Some children, like Nicole herself, and Nixzmary Brown, the seven-year-old girl whose death from beating and starvation made headlines in 2006, are in immediate danger from their parents, but many—and perhaps most—of the children now in New York’s child protection system are not, and removing them from their homes may harm them even more than leaving them with their flawed parents—especially if the parents receive the supportive services they need to help them manage their problems.

This is the apparent conclusion of a 2009 study conducted by MIT economist Joseph Doyle. He compared thousands of young adults who had been in foster care to a group of adults who had been similarly abused but remained with their families.12 Compared to the stay-at-home group, members of the former foster care group were three times more likely to have been arrested, half as likely to have held a job for at least three months, and, if female, twice as likely to have become pregnant as teenagers. This finding may help explain why nearly a third of all New York foster children end up behind bars and more than half of children in juvenile detention in the state were previously in foster care.

Why might even troubled biological parents be better for children’s development than foster care? The answer is not known, but one of the earliest studies of juvenile delinquents was conducted in the 1930s by British psychiatrist John Bowlby. He noticed that rates of theft among thirteen-year-olds were extremely high—higher than for any other single-year age group—and he wondered whether stealing wasn’t a disease of childhood like rheumatic fever. For most children, this was just a passing phase but some continued along a criminal path, moving on to more serious offenses. Bowlby looked into the backgrounds of forty-four adolescents who had been convicted of theft and compared them to a group of children who were not thieves but had other mental health problems. The thieves were eight times more likely to have been separated from their mothers for months or years in early childhood, usually because of illness, death, or divorce.13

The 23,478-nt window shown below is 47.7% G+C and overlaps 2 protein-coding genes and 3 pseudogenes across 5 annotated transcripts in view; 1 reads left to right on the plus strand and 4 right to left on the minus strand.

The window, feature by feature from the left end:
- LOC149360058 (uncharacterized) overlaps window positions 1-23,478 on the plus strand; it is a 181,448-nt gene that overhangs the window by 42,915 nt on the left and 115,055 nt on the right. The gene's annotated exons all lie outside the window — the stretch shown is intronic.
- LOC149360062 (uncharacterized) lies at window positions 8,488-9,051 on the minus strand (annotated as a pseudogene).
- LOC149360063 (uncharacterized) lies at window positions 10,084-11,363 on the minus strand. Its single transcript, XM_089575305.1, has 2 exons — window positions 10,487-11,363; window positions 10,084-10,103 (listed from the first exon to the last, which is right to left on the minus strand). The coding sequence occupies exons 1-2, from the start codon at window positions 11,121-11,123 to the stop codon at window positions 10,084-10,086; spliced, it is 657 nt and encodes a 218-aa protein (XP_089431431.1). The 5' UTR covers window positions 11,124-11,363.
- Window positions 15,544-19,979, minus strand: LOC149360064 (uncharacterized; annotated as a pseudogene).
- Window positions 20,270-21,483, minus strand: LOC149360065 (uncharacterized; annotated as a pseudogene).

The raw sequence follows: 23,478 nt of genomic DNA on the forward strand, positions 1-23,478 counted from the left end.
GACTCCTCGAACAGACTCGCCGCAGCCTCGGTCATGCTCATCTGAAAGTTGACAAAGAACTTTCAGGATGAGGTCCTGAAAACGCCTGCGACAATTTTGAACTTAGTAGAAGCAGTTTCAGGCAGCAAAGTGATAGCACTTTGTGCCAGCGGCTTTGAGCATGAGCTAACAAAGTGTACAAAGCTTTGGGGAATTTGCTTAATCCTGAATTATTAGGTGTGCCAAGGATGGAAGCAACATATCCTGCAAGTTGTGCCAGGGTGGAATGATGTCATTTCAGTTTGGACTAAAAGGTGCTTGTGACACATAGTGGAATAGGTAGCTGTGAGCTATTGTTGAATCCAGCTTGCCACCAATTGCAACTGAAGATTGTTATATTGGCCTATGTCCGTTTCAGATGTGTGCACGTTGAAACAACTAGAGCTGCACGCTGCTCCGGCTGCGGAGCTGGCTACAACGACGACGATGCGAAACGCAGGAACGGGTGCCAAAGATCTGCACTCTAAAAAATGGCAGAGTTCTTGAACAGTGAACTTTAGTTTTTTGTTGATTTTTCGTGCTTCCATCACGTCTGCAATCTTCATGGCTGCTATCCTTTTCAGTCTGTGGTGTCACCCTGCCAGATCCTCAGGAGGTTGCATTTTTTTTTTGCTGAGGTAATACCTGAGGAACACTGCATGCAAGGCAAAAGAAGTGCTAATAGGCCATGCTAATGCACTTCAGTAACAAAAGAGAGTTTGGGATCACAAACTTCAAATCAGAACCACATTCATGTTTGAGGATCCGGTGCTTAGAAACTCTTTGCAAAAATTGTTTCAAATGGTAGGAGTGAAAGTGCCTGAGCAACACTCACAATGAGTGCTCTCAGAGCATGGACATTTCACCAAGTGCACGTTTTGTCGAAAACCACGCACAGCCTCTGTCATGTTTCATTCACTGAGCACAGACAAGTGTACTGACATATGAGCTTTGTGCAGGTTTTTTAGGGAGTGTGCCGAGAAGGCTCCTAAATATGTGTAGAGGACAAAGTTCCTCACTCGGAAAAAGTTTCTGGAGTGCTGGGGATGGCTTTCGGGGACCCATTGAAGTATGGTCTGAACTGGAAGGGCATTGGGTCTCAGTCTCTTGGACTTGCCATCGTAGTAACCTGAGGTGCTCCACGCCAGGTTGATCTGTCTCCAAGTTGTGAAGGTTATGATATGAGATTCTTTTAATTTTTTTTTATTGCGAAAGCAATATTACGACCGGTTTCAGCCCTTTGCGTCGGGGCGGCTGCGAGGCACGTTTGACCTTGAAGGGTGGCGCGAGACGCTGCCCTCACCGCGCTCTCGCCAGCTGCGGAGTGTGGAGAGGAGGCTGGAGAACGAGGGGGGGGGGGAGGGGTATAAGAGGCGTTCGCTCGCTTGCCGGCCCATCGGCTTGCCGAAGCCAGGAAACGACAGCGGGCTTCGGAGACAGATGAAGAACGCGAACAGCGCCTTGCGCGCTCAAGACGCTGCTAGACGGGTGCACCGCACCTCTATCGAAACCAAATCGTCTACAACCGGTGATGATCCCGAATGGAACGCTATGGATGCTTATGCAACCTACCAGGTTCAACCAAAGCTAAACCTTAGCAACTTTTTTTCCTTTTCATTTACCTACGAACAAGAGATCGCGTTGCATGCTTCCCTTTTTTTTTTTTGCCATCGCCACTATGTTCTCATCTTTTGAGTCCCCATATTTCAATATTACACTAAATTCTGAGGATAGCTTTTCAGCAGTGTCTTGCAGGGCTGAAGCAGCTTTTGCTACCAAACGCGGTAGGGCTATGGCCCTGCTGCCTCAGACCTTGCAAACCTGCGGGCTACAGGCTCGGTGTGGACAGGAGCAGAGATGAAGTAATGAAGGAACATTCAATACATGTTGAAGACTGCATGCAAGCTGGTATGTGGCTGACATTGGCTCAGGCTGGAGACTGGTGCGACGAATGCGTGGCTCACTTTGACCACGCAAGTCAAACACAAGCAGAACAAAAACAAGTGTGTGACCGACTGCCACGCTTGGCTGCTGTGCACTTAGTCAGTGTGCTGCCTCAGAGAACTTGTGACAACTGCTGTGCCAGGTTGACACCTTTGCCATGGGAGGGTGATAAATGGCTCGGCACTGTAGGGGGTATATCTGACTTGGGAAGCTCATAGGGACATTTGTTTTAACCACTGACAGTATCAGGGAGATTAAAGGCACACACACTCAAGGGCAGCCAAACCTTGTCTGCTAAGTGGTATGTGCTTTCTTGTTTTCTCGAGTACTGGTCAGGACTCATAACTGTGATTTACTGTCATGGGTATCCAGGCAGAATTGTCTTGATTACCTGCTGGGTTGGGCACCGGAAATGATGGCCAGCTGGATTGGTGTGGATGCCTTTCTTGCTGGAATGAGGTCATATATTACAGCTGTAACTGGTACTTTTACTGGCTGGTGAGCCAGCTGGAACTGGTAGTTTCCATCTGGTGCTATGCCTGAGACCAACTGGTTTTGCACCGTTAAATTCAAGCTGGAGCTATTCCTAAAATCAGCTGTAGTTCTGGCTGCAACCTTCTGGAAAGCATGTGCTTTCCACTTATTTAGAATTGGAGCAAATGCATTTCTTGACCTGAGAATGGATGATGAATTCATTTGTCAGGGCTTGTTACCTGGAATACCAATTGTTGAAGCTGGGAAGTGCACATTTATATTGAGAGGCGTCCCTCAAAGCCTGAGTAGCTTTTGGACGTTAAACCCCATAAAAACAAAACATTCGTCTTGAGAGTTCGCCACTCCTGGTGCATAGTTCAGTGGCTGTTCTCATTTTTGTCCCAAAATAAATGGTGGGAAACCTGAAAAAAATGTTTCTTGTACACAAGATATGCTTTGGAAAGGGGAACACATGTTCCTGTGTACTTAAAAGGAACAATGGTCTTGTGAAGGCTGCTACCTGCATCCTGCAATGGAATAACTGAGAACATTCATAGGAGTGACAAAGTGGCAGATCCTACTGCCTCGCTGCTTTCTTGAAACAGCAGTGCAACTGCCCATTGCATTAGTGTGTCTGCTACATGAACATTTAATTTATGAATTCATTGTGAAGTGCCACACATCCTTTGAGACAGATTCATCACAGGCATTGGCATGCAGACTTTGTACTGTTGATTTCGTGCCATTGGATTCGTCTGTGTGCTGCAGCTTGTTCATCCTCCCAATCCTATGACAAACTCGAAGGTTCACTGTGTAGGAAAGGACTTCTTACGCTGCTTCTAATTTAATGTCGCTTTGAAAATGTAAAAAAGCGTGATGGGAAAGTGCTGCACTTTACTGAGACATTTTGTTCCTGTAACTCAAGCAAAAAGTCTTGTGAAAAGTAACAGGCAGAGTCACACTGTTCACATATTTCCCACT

When Bowlby interviewed the thieves who had experienced separation, he noticed a strange quality of decreased affect—they had trouble empathizing with others, and seemed oddly indifferent to the consequences of their actions. The psychological roots of criminality are still obscure and obviously complicated. Most children who experience parental separation do not turn into juvenile delinquents and many who don’t, do. However, an eight-fold increase in risk is extremely high in epidemiological terms, and findings similar to Bowlby’s have been reported in more recent studies of young offenders.14

During the past twenty years, developmental psychologists have learned a great deal about the brain mechanisms that link the minds of small children to their mothers—or to the mind of whoever is primarily responsible for caring for them.15 Through the exchange of smiles, games, gestures, and cries in this crucial early relationship, children come to understand the feelings of other people, control their own emotions, and develop the confidence to explore, learn, and play. While it’s conceivable that a child might eventually bond equally well with a foster parent, such placements are often temporary, and relationships are often fraught.16